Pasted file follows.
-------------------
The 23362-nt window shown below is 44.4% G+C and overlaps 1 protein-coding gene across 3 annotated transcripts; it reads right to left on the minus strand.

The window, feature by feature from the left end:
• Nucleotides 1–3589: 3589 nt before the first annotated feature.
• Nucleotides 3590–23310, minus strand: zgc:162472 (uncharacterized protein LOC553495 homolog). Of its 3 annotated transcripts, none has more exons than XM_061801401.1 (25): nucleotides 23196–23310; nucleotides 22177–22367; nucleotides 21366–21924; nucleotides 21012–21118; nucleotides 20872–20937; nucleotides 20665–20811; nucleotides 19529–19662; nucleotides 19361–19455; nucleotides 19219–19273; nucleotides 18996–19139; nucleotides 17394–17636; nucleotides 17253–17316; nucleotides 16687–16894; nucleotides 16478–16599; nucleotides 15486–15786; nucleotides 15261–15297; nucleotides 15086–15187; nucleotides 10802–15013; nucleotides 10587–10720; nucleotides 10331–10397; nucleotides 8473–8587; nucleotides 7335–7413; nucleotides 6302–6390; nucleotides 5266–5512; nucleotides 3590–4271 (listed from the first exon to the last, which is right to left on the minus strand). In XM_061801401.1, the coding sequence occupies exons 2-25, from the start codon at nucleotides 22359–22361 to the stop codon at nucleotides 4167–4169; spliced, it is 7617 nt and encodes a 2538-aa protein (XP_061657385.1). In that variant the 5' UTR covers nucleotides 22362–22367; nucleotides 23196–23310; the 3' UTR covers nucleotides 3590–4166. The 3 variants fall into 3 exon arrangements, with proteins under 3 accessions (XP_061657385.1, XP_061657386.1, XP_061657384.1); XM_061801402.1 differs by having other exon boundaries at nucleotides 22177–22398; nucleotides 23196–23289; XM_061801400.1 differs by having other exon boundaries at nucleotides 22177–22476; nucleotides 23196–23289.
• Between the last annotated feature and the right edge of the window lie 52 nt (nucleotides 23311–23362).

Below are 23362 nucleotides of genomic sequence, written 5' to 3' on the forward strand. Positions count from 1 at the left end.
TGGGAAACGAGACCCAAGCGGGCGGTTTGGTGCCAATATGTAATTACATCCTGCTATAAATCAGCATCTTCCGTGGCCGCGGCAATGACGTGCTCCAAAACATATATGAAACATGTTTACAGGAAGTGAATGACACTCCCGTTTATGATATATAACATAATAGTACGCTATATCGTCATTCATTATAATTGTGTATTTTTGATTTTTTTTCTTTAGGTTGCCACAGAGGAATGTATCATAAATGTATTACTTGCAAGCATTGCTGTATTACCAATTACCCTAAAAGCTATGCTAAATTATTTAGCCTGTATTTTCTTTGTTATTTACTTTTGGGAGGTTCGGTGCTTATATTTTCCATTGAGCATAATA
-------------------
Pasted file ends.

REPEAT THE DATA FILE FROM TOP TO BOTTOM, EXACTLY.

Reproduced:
The 23362-nt window shown below is 44.4% G+C and overlaps 1 protein-coding gene across 3 annotated transcripts; it reads right to left on the minus strand.

The window, feature by feature from the left end:
• Nucleotides 1–3589: 3589 nt before the first annotated feature.
• Nucleotides 3590–23310, minus strand: zgc:162472 (uncharacterized protein LOC553495 homolog). Of its 3 annotated transcripts, none has more exons than XM_061801401.1 (25): nucleotides 23196–23310; nucleotides 22177–22367; nucleotides 21366–21924; nucleotides 21012–21118; nucleotides 20872–20937; nucleotides 20665–20811; nucleotides 19529–19662; nucleotides 19361–19455; nucleotides 19219–19273; nucleotides 18996–19139; nucleotides 17394–17636; nucleotides 17253–17316; nucleotides 16687–16894; nucleotides 16478–16599; nucleotides 15486–15786; nucleotides 15261–15297; nucleotides 15086–15187; nucleotides 10802–15013; nucleotides 10587–10720; nucleotides 10331–10397; nucleotides 8473–8587; nucleotides 7335–7413; nucleotides 6302–6390; nucleotides 5266–5512; nucleotides 3590–4271 (listed from the first exon to the last, which is right to left on the minus strand). In XM_061801401.1, the coding sequence occupies exons 2-25, from the start codon at nucleotides 22359–22361 to the stop codon at nucleotides 4167–4169; spliced, it is 7617 nt and encodes a 2538-aa protein (XP_061657385.1). In that variant the 5' UTR covers nucleotides 22362–22367; nucleotides 23196–23310; the 3' UTR covers nucleotides 3590–4166. The 3 variants fall into 3 exon arrangements, with proteins under 3 accessions (XP_061657385.1, XP_061657386.1, XP_061657384.1); XM_061801402.1 differs by having other exon boundaries at nucleotides 22177–22398; nucleotides 23196–23289; XM_061801400.1 differs by having other exon boundaries at nucleotides 22177–22476; nucleotides 23196–23289.
• Between the last annotated feature and the right edge of the window lie 52 nt (nucleotides 23311–23362).

Below are 23362 nucleotides of genomic sequence, written 5' to 3' on the forward strand. Positions count from 1 at the left end.
TGGGAAACGAGACCCAAGCGGGCGGTTTGGTGCCAATATGTAATTACATCCTGCTATAAATCAGCATCTTCCGTGGCCGCGGCAATGACGTGCTCCAAAACATATATGAAACATGTTTACAGGAAGTGAATGACACTCCCGTTTATGATATATAACATAATAGTACGCTATATCGTCATTCATTATAATTGTGTATTTTTGATTTTTTTTCTTTAGGTTGCCACAGAGGAATGTATCATAAATGTATTACTTGCAAGCATTGCTGTATTACCAATTACCCTAAAAGCTATGCTAAATTATTTAGCCTGTATTTTCTTTGTTATTTACTTTTGGGAGGTTCGGTGCTTATATTTTCCATTGAGCATAATA